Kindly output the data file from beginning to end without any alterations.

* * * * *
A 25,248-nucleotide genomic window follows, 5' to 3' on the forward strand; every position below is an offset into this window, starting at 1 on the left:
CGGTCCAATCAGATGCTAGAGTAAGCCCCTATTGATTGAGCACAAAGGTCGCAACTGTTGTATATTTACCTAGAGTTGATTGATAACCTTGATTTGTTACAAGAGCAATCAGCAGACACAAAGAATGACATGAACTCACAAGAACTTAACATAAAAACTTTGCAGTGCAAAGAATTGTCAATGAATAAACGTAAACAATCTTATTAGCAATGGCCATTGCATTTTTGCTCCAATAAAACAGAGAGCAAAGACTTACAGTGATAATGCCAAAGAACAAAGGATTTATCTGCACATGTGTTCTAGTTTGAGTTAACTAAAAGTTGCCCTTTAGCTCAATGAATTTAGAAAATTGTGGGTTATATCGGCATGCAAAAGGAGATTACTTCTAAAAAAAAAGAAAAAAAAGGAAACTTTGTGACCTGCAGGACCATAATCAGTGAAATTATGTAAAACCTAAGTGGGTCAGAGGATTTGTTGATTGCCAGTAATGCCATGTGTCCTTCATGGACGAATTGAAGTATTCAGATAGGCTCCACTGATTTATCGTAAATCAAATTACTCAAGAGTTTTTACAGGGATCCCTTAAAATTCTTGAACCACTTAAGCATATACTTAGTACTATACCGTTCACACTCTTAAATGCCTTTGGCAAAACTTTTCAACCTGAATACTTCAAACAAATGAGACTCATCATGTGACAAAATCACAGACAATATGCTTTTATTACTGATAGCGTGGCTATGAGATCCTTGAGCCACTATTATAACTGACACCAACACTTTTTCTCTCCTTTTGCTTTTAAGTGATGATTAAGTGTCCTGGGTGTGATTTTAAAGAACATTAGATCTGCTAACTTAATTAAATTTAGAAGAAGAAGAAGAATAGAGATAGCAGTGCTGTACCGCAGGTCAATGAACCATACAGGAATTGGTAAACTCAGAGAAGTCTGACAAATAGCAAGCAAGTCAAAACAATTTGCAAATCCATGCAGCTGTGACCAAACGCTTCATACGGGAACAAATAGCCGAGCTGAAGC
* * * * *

A 25,248-nucleotide genomic window follows, 5' to 3' on the forward strand; every position below is an offset into this window, starting at 1 on the left:
CGGTCCAATCAGATGCTAGAGTAAGCCCCTATTGATTGAGCACAAAGGTCGCAACTGTTGTATATTTACCTAGAGTTGATTGATAACCTTGATTTGTTACAAGAGCAATCAGCAGACACAAAGAATGACATGAACTCACAAGAACTTAACATAAAAACTTTGCAGTGCAAAGAATTGTCAATGAATAAACGTAAACAATCTTATTAGCAATGGCCATTGCATTTTTGCTCCAATAAAACAGAGAGCAAAGACTTACAGTGATAATGCCAAAGAACAAAGGATTTATCTGCACATGTGTTCTAGTTTGAGTTAACTAAAAGTTGCCCTTTAGCTCAATGAATTTAGAAAATTGTGGGTTATATCGGCATGCAAAAGGAGATTACTTCTAAAAAAAAAGAAAAAAAAGGAAACTTTGTGACCTGCAGGACCATAATCAGTGAAATTATGTAAAACCTAAGTGGGTCAGAGGATTTGTTGATTGCCAGTAATGCCATGTGTCCTTCATGGACGAATTGAAGTATTCAGATAGGCTCCACTGATTTATCGTAAATCAAATTACTCAAGAGTTTTTACAGGGATCCCTTAAAATTCTTGAACCACTTAAGCATATACTTAGTACTATACCGTTCACACTCTTAAATGCCTTTGGCAAAACTTTTCAACCTGAATACTTCAAACAAATGAGACTCATCATGTGACAAAATCACAGACAATATGCTTTTATTACTGATAGCGTGGCTATGAGATCCTTGAGCCACTATTATAACTGACACCAACACTTTTTCTCTCCTTTTGCTTTTAAGTGATGATTAAGTGTCCTGGGTGTGATTTTAAAGAACATTAGATCTGCTAACTTAATTAAATTTAGAAGAAGAAGAAGAATAGAGATAGCAGTGCTGTACCGCAGGTCAATGAACCATACAGGAATTGGTAAACTCAGAGAAGTCTGACAAATAGCAAGCAAGTCAAAACAATTTGCAAATCCATGCAGCTGTGACCAAACGCTTCATACGGGAACAAATAGCCGAGCTGAAGC